The Minute from YM 2009 has the line “marriage is the Lord’s work and we are but witnesses,” taken from Ministry from a Friend previously Biblical in his opinion on equal marriage. It also says “we have been reminded of the need for tenderness to those who are not with us who will find this change difficult.” What difficulty would they suffer? They would have felt that their particular understanding of God and the Bible was shared among Friends. For whatever reason, acceptance of gay people’s relationships has acquired enormous symbolic power in many Churches as well as among Friends, to divide some Friends who feel they respect God’s Will from those of us who accept God may match gay couples. Could God’s Will be different for different Yearly Meetings? Yes. Community and tradition have value, we all have our blind spots. We know only in part, and we prophesy only in part.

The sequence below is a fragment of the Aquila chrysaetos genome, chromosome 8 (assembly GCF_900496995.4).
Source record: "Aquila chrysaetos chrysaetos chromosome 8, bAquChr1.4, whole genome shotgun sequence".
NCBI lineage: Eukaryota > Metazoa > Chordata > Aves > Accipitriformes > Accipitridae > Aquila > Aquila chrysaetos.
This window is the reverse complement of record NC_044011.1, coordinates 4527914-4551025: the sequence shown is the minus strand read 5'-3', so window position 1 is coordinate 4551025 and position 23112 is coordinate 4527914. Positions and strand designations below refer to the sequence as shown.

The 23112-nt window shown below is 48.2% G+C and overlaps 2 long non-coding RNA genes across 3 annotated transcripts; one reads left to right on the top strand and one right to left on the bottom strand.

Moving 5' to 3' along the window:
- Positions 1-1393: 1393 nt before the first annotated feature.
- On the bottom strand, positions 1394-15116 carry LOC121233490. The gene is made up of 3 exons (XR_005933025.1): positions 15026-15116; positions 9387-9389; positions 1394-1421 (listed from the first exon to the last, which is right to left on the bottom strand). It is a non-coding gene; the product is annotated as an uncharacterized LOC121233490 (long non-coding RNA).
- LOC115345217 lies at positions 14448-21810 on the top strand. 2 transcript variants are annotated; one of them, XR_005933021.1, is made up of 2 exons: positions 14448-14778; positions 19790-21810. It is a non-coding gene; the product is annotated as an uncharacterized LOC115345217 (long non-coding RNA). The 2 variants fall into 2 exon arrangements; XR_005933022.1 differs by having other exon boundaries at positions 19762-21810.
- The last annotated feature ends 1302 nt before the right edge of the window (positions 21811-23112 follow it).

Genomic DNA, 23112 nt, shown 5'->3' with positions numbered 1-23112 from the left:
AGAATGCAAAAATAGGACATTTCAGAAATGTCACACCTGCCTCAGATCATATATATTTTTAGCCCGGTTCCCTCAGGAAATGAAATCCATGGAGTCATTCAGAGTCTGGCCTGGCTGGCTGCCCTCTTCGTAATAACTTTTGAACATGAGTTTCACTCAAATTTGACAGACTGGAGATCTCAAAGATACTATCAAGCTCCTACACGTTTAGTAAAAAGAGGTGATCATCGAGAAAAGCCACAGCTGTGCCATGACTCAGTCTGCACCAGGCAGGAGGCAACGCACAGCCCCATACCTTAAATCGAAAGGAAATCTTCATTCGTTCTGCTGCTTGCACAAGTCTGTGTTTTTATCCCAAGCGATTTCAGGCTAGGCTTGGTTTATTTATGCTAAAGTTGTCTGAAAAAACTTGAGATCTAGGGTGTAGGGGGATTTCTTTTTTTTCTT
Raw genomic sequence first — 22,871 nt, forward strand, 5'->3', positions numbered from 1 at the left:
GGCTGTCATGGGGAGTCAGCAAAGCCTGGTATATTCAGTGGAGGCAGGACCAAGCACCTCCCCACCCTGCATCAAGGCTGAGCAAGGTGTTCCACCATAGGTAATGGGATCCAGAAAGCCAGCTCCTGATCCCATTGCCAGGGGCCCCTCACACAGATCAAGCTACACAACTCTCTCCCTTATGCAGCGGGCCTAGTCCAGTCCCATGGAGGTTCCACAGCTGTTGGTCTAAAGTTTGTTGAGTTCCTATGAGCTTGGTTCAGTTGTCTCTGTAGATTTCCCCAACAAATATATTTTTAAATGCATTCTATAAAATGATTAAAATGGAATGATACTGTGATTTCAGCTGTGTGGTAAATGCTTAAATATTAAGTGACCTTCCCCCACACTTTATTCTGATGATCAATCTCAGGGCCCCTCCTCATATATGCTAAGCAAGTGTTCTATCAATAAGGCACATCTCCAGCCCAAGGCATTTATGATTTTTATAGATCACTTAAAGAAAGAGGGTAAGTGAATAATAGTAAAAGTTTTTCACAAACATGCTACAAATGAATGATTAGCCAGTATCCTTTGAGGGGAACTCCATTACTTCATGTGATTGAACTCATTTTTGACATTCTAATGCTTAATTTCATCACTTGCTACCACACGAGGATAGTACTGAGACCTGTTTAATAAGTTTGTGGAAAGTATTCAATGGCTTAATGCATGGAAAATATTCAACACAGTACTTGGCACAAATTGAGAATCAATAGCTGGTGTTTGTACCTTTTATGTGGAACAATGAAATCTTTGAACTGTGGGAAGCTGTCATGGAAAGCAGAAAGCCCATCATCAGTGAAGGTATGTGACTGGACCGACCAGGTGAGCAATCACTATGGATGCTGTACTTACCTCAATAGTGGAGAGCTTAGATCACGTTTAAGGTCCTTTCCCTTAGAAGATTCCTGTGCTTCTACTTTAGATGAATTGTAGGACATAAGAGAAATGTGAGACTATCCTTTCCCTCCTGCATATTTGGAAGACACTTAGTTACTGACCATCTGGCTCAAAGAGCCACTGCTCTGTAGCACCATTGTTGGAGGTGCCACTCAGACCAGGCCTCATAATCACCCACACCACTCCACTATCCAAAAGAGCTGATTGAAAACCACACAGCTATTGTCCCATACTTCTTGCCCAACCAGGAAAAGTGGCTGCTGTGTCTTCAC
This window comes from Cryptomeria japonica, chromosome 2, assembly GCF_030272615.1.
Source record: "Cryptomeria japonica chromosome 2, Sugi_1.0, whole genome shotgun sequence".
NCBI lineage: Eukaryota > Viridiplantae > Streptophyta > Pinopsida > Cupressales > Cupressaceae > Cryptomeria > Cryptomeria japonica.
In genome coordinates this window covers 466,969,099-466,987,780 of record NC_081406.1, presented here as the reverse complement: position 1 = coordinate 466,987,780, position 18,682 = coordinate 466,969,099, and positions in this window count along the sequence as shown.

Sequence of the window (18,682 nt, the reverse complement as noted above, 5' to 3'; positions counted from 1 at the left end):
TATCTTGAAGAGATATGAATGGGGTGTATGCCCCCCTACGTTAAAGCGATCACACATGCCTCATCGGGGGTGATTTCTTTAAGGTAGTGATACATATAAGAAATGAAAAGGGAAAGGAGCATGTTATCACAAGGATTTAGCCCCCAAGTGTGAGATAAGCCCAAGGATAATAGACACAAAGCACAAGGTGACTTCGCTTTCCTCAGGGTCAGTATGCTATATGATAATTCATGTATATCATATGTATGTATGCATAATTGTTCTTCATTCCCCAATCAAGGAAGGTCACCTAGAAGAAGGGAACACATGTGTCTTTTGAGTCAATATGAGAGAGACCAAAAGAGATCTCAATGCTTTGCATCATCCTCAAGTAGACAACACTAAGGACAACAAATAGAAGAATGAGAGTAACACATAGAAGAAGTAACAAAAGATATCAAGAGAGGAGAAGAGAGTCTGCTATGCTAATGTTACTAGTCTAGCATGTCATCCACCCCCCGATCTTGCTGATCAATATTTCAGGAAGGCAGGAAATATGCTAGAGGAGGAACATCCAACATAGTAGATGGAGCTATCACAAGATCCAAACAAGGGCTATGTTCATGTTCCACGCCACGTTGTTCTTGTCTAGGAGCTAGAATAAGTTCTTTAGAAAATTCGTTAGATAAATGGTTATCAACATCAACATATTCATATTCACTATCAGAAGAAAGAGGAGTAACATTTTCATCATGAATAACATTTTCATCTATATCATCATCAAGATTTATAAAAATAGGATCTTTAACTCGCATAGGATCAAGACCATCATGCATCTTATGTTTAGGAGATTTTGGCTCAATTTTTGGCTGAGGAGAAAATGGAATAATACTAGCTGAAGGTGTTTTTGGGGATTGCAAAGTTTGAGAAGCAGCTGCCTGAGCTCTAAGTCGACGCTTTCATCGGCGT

As clerk, there is one minute I drafted which I regret in particular, when I brought the matter to a close prematurely and picked one side in a dispute. The hurt of the dispute continued. I also recorded a minute where it seemed to me there was no particular opposition to spending money in a particular way, but no Pentecostal sense of the Will of God either. Months later a Friend spoke against the decision at an AM. A new clerk wrote a minute showing agreement, and the Friend did not challenge the minute; I am grateful for my Friend’s forebearance, and feel we might have reached consensus rather than Unity. A Friend may oppose a Minute, yet once it is recorded support it as the Leading of the meeting; and there was enough for those dealing with the project to go ahead.
I drafted just one minute recording different views- some say this, but some say that; I was careful to record the reasons, positively, as well as I could in the words used in ministry, and I was helped by Friends suggesting amendments to my draft. We resolved the issue at the next AM.
I am aware of a Friend resigning membership because of the way a decision was made, seen to be forced through based on what he thought was another’s misapprehension. We are fragile, sometimes, and we can be stiff-necked.